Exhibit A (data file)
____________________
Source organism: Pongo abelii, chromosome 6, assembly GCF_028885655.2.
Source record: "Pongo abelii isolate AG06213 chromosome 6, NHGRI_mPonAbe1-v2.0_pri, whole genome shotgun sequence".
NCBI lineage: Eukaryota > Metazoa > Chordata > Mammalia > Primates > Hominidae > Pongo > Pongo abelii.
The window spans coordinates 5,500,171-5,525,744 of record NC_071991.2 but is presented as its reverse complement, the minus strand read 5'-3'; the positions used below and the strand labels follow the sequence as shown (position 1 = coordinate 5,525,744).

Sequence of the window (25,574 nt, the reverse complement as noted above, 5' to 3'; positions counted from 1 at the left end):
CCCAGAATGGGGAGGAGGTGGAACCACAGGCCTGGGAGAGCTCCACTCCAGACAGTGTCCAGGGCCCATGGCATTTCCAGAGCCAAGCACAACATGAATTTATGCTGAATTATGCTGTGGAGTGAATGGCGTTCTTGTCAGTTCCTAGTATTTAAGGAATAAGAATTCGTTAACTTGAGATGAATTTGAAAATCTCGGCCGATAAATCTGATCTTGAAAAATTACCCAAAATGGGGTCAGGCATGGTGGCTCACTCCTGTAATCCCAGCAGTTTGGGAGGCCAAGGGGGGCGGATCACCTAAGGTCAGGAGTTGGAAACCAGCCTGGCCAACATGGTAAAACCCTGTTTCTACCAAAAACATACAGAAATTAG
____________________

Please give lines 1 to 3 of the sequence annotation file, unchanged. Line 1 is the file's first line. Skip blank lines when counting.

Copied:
Source organism: Pongo abelii, chromosome 6, assembly GCF_028885655.2.
Source record: "Pongo abelii isolate AG06213 chromosome 6, NHGRI_mPonAbe1-v2.0_pri, whole genome shotgun sequence".
NCBI lineage: Eukaryota > Metazoa > Chordata > Mammalia > Primates > Hominidae > Pongo > Pongo abelii.